5) Environmental Impact: Invasive ants such as Ochetellus glaber may cause slow, long-term ecological changes that have potential to lower biodiversity, disrupt natural communities, or change ecosystem processes. They may also trigger new private treatment programs by residents who find infestations unacceptable and in the nursery industry. Ochetellus glaber receives a High (3) in this category.
Evaluate the environmental impact of the pest on California using the criteria below.
A. The pest could have a significant environmental impact such as lowering biodiversity, disrupting natural communities, or changing ecosystem processes.
B. The pest could directly affect threatened or endangered species.
C. The pest could impact threatened or endangered species by disrupting critical habitats.
D. The pest could trigger additional official or private treatment programs.
E. The pest significantly impacts cultural practices, home/urban gardening or ornamental plantings.
Score the pest for Environmental Impact. Score:
– Low (1) causes none of the above to occur.
– Medium (2) causes one of the above to occur.
– High (3) causes two or more of the above to occur.
Consequences of Introduction to California for Ochetellus glaber: High (13)
Add up the total score and include it here.
–Low = 5-8 points
–Medium = 9-12 points
–High = 13-15 points
6) Post Entry Distribution and Survey Information: Ochetellus glaber has never been found in California and receives a Not established (0) in this category.
Evaluate the known distribution in California. Only official records identified by a taxonomic expert and supported by voucher specimens deposited in natural history collections should be considered. Pest incursions that have been eradicated, are under eradication, or have been delimited with no further detections should not be included.
–Not established (0) Pest never detected in California, or known only from incursions.
–Low (-1) Pest has a localized distribution in California, or is established in one suitable climate/host area (region).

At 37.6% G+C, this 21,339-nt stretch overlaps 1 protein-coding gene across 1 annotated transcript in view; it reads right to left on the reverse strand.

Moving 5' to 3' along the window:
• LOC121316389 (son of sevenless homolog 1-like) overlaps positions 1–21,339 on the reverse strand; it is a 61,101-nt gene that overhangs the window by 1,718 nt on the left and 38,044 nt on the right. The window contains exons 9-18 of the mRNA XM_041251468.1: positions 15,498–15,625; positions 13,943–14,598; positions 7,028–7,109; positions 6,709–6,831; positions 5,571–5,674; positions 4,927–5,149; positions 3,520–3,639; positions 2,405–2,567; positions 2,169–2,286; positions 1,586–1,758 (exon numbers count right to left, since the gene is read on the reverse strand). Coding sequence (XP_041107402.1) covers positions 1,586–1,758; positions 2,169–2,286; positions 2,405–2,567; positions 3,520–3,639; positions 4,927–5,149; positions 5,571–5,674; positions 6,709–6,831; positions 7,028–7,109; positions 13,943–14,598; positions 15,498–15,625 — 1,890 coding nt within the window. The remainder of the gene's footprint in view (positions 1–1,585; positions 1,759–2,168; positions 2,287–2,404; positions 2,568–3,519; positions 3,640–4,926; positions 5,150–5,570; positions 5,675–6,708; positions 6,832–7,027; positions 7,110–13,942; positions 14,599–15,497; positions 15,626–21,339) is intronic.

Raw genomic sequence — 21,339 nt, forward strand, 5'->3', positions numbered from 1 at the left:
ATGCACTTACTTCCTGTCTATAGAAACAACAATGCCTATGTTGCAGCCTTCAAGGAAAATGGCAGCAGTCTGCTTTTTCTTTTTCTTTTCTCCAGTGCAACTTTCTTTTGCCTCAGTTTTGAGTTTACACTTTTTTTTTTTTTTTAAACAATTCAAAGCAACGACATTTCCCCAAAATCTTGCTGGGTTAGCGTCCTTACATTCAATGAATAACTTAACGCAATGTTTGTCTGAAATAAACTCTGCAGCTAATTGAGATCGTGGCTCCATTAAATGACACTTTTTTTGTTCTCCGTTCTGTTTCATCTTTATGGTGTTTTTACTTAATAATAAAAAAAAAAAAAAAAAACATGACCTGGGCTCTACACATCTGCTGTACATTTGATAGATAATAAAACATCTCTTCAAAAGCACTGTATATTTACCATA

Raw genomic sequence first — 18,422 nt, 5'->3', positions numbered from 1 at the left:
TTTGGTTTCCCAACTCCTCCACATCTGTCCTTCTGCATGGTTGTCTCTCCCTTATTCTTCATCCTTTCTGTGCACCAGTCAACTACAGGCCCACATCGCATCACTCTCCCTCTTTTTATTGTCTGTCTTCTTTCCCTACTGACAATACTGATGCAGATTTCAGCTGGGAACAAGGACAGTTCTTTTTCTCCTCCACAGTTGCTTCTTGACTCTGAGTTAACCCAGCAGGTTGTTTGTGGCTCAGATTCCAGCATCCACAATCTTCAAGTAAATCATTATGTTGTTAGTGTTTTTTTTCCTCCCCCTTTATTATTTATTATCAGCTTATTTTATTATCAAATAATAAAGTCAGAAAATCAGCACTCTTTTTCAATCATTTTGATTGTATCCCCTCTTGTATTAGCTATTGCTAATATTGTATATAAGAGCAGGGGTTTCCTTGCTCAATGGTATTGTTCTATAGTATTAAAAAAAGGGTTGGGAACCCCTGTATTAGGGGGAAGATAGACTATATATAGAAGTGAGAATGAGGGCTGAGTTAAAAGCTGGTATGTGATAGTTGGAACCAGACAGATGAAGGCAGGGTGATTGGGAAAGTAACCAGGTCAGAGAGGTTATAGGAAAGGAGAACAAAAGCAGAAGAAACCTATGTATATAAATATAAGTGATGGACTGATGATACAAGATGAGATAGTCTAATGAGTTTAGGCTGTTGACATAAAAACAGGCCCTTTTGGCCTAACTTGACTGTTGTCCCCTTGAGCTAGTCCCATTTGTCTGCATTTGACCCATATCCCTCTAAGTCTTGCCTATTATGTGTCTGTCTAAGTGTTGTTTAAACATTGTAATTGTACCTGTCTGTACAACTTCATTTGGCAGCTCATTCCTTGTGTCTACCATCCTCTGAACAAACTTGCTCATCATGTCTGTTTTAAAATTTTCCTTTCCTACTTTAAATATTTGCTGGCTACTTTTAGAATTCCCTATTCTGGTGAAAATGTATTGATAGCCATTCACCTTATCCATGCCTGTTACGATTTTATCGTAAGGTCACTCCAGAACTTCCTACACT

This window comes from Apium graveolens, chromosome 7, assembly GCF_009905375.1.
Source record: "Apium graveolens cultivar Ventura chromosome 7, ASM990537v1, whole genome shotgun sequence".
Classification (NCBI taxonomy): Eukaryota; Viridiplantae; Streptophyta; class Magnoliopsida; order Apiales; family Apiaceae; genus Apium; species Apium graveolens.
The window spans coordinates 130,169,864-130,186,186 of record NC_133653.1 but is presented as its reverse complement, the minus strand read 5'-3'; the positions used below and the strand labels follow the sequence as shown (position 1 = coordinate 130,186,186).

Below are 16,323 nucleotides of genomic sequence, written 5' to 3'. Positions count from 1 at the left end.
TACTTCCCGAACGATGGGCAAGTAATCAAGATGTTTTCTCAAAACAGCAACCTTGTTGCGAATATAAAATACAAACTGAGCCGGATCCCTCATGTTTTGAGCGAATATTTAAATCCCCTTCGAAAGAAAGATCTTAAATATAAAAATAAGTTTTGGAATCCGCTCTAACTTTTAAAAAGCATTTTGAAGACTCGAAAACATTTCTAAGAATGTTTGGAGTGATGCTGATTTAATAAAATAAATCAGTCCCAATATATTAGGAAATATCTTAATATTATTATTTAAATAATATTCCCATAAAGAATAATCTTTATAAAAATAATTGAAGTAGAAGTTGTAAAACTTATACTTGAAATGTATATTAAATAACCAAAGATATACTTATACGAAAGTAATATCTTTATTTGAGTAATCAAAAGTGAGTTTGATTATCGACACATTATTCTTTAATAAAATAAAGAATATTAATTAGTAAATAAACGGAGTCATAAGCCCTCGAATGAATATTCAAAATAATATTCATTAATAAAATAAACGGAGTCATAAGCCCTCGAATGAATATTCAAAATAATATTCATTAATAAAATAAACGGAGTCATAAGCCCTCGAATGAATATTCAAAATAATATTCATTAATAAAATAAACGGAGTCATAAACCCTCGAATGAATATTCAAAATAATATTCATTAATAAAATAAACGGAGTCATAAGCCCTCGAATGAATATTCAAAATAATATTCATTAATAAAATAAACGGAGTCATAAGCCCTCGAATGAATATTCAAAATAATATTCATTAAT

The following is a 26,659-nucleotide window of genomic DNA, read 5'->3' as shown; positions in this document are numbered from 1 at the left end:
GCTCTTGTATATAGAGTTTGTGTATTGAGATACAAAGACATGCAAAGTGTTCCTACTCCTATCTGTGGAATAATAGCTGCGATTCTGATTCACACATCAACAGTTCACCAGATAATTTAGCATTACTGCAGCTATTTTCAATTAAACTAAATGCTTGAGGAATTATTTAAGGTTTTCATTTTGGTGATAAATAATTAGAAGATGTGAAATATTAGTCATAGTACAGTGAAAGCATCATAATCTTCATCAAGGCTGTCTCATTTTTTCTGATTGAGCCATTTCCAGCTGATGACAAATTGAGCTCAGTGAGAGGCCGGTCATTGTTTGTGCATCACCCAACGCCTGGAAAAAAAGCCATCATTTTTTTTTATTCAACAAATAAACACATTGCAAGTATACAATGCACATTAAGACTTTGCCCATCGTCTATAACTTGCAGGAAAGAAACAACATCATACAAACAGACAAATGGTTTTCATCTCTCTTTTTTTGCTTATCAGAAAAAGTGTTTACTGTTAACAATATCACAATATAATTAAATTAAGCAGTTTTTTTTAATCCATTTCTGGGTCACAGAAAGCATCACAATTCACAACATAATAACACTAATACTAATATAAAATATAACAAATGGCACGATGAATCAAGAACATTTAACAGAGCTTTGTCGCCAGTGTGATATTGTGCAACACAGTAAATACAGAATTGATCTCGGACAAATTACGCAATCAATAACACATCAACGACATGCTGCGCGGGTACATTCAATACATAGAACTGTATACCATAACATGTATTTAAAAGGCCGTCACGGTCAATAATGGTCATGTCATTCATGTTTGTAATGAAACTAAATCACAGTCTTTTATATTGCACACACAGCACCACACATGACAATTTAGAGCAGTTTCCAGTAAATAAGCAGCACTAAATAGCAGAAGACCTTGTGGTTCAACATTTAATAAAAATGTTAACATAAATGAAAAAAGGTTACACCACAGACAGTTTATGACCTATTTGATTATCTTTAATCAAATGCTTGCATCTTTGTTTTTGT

–Medium (-2) Pest is widespread in California but not fully established in the endangered area, or pest established in two contiguous suitable climate/host areas.
–High (-3) Pest has fully established in the endangered area, or pest is reported in more than two contiguous or non-contiguous suitable climate/host areas.
The final score is the consequences of introduction score minus the post entry distribution and survey information score: High (13)
Invasive ants such as argentine ant (Linepithema humile) are already widespread in California and occupy many of the niches that Ochetellus glaber might be expected to colonize. It is possible that competition from argentine ant may help preclude establishment of other invasive species such as Ochetellus glaber. There is some evidence that Ochetellus glaber is a species complex and should be considered two or more distinct species6.
Conclusion and Rating Justification:
Ochetellus glaber has never been found in California and is expected to have limited economic and significant environmental impacts if it were to establish here. An “A” rating is justified.
1 Landcare Research Manaaki Whenua. Ochetellus glaber fact sheet. http://www.landcareresearch.co.nz/publications/factsheets/Factsheets/ochetellus-glaber
2 Kirschenbaum, Ranit and J. Kenneth Grace. 2008. Agonistic Interactions Among Invasive Ant Species (Hymenoptera: Formicidae) from Two Habitats on Oahu, Hawaii. Sociobiology 51(3): 543-553. http://manoa.hawaii.edu/ctahr/termite/aboutcontact/grace/pdfs/241.pdf
3 Deyrup, M. 2003. An updated list of Florida ants (Hymeoptera: Formicidae). Florida Entomologist 86:43-48. http://antkey.org/content/updated-list-florida-ants-hymenoptera-formicidae
4 USDA Phytosanitary Certificate Issuance & Tracking System (PCIT) Phytosanitary Export Database (PExD). https://pcit.aphis.usda.gov/pcit/
5 González-Hernández, Héctor, Neil J. Reimer, and Marshall W. Johnson. 1999. Survey of the natural enemies of Dysmicoccus mealybugs on pineapple in Hawaii. BioControl 44: 47-58. http://link.springer.com/article/10.1023/A:1009954625169#page-2
6 Hoffman, Benjamin D., Alan N. Andersen, and Xiang Zhang. 2011. Taxonomic confusion of two tramp ant species: Iridomyrmex anceps and Ochetellus glaber are really species complexes. Current Zoology. http://www.actazool.org/site_media/onlinefirst/downloadable_file/2011/06/30/11.1_incomplete_taxonomy_hinders_invasion_research.pdf
Jason Leathers, 1220 N Street, Sacramento, CA, 95814, (916) 654-1211, plant.health[@]cdfa.ca.gov.
Comment Period: CLOSED
The 45-day comment period opened on Tuesday, April 7, 2015 and closed on May 22, 2015.
Pest Rating: A
Posted by ls